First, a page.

University of Michigan Published his Second Book in October 2022
The Salem Academy and College Board of Trustees unanimously voted on May 4 to promote Andrew L. Thomas, Ph.D. to Professor of History at Salem College. Thomas came to Salem in 2007 following a ten-month stay as a doctoral research fellow at the Leibniz-Institute for European History in Mainz, Germany.
Prior to his promotion, Thomas was an Associate Professor of History at Salem. He teaches upper-division courses in European history from ancient Greece to the present. Thomas also teaches world history survey courses and courses that are cross listed with the health humanities major.
Thomas’ review found him to be an outstanding professor—both rigorous and inspiring. In particular, it was noted that Thomas is an internationally recognized scholar whose work on Early Modern European history opens the understanding of the ways that ethnic and religious diversity were experienced by scholars, ministers and regular people.
“Andrew Thomas is a highly valued and productive member of the Salem College faculty who has been recognized by his peers for his stellar work in the classroom and through his scholarship,” Salem Academy and College President Summer J. McGee, Ph.D., CPH said. “We are proud to count him as one of our colleagues.”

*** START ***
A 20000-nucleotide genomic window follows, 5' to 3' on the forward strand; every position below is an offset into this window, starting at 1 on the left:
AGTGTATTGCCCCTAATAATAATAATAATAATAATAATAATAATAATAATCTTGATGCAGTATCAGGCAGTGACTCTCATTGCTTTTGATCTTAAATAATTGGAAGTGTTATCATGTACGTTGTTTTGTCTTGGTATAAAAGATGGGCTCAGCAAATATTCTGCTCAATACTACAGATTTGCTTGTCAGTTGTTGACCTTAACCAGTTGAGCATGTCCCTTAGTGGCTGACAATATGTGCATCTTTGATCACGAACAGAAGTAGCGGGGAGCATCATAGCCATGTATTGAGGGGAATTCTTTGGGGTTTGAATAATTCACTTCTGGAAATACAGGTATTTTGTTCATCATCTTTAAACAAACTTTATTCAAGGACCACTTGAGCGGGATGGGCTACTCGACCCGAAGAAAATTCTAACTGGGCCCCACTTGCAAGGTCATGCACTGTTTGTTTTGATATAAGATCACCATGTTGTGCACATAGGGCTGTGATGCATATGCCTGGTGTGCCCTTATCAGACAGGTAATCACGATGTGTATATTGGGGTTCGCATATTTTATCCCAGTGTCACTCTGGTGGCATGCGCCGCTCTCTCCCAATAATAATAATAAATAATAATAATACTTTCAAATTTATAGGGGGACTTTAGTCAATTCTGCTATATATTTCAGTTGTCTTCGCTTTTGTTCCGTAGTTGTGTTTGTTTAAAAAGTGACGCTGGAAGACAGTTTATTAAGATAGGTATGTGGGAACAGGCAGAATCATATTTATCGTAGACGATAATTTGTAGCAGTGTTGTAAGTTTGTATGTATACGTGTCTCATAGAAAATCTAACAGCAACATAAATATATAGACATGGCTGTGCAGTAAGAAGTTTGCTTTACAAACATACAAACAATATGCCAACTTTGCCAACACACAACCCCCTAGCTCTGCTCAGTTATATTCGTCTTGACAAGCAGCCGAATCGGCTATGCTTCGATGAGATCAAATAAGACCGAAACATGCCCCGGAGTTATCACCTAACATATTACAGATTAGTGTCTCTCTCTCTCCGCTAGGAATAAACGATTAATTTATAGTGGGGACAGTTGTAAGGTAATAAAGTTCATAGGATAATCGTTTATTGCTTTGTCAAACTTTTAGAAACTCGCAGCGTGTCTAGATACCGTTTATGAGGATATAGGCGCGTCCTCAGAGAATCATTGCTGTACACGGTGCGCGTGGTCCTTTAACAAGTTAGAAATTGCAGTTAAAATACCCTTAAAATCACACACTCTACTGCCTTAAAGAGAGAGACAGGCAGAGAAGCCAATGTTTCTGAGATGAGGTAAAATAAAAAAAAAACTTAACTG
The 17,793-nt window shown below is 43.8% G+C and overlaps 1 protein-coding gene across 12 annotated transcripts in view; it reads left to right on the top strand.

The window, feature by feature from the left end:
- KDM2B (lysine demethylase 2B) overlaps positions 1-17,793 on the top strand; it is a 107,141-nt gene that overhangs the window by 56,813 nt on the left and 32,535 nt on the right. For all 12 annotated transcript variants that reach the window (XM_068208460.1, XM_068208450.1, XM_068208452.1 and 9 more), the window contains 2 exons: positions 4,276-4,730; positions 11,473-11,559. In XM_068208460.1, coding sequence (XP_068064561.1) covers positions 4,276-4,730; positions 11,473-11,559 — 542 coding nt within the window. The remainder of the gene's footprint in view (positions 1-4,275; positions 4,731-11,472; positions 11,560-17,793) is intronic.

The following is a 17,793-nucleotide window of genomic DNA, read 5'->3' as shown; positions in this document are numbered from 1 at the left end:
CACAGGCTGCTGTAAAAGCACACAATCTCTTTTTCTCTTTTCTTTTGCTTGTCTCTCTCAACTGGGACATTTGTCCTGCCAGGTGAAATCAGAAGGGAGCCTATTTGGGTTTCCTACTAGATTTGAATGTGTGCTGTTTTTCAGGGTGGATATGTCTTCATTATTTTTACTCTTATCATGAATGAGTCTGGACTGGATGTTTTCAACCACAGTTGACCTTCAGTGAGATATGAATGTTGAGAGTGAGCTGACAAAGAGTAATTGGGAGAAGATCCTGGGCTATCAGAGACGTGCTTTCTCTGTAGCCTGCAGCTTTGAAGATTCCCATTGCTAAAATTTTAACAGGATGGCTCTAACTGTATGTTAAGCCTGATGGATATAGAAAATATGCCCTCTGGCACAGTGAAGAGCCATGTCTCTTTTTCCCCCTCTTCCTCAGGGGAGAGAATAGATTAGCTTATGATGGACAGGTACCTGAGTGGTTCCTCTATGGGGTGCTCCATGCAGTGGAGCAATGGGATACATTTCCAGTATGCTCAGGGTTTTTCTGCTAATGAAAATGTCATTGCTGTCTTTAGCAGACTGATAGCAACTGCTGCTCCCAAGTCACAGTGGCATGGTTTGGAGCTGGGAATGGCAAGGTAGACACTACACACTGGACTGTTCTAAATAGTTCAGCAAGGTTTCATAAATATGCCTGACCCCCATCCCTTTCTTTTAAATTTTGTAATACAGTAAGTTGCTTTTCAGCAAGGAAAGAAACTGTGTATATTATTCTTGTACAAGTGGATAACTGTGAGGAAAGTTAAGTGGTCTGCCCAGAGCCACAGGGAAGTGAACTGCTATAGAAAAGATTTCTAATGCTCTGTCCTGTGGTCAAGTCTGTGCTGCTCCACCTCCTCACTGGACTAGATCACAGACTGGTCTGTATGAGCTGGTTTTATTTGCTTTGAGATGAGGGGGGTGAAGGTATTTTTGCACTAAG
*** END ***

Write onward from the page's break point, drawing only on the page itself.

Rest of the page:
“Andrew is the perfect professor for a liberal arts college—wise, thoughtful and dedicated to helping students grow as human beings, not just as future employees,” said Gary Daynes, Salem College Interim Vice President for Academic and Student Affairs and Interim Dean of the College.
Thomas’s research interests include late medieval piety, Renaissance humanism, Protestant and Catholic Reformations, Christian-Jewish-Muslim relations, Baroque absolutism, and the early Enlightenment with a particular emphasis on Central Europe. He also has a secondary interest in the early modern transatlantic world.
In October 2022, the University of Michigan Press published Thomas’s second book, The Apocalypse in Reformation Nuremberg: Jews and Turks in Andreas Osiander’s World. This book concentrates on the worldview of the Lutheran preacher and theologian Andreas Osiander (1498–1552). Osiander played a critical role in spreading the Lutheran Reformation in 16th-century Nuremberg.
Thomas is beginning a new book project, tentatively titled “The Northern Renaissance in Vienna: Imperialism and Orientalism in the Writings of Johannes Cuspinianus.” It focuses on Johannes Cuspinianus (1473–1529), a Renaissance humanist trained in medicine, who exemplified the connections between medicine and the liberal arts during the Renaissance.
Thomas received an MA and a Ph.D. from Purdue University and a BA from the University of Utah.